ADAMA SAMASSEKOU: Excellencies, Mr. Chairperson, ministers, secretary of the ITU, honorable guests, ladies and gentlemen, good morning. Let me first of all to begin by saying to you what a great honor it is for me to address this great family of the Information Society, this family of shared knowledge and know-how that I am pleased to meet once again here in
GILBERTO GIL: Thank you, Mr. Samassékou. Next speaker, Mr. Luigi Vimercati, Under Secretary of Communication,
LUIGI VIMERCATI: Distinguished representatives of governments, of international organizations, and of the civil society, ladies and gentlemen, first of all, I would like to express my appreciation to the government of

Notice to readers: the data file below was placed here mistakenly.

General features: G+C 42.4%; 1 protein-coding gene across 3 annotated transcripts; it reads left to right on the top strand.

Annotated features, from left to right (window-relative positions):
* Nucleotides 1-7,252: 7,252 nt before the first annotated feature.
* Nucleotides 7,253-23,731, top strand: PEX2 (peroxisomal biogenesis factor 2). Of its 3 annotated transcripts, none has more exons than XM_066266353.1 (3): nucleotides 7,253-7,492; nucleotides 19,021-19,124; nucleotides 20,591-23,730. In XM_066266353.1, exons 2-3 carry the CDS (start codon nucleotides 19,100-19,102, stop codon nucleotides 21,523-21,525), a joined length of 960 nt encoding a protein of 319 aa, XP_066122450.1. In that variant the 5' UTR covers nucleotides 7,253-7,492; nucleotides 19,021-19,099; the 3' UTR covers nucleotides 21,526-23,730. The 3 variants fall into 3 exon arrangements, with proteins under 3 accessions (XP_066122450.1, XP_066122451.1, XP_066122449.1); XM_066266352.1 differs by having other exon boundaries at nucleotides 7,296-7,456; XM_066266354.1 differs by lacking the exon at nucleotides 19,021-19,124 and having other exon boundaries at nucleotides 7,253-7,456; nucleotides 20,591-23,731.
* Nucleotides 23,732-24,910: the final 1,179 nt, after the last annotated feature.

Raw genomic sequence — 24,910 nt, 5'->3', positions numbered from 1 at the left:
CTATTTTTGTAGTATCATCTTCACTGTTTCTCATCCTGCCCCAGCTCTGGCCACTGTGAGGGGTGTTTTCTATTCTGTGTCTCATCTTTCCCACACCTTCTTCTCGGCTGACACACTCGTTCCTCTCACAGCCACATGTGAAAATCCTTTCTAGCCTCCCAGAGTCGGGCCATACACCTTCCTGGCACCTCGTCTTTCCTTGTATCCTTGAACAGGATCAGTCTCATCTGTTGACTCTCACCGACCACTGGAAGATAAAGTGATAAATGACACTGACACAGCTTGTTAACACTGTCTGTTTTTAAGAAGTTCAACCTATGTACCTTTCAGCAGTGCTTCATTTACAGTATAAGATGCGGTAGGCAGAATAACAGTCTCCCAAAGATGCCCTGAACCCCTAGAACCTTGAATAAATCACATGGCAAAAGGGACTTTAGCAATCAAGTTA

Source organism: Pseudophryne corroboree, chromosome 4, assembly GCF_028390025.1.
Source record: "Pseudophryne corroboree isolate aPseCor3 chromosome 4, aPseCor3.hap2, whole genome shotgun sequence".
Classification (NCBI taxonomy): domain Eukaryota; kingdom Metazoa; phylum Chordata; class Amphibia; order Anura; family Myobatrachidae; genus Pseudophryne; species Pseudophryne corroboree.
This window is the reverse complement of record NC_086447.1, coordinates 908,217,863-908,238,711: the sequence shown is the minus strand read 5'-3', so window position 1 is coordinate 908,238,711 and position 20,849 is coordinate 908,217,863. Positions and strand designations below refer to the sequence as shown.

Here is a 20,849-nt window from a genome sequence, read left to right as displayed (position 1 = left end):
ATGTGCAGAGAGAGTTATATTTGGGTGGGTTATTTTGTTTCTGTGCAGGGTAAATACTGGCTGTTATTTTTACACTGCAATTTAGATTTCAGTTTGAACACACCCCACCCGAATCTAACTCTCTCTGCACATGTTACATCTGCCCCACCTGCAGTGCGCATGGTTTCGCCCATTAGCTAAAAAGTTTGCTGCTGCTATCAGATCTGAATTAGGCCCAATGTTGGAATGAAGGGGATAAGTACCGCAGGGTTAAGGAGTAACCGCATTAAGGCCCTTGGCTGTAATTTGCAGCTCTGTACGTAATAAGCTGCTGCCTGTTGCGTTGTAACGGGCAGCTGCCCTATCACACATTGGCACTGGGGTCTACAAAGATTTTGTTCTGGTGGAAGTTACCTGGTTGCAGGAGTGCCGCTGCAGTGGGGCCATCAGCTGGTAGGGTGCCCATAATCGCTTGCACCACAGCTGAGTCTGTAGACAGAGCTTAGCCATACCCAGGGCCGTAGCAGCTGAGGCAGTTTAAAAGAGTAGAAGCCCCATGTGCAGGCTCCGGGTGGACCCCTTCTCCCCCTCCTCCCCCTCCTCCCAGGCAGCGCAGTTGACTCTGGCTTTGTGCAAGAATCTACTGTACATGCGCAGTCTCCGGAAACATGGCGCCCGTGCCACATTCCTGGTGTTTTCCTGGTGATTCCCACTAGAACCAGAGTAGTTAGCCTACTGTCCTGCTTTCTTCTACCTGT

GILBERTO GIL: Thank you, Mr. Vimercati. Next speaker, I recommend the speakers to obey to the five minutes, six minutes extension. Next speaker, Mr. Kiyoshi Mori, vice minister for policy coordination, minister of communications,
KIYOSHI MORI: Thank you, Mr. Chairman, thank you, Brazilian government. It is my great honor to have this opportunity of making a speech at the opening ceremony which is held here in the beautiful city of
GILBERTO GIL: Thank you, Mr. Mori. Next speaker, Mr. John Klensin, consultant.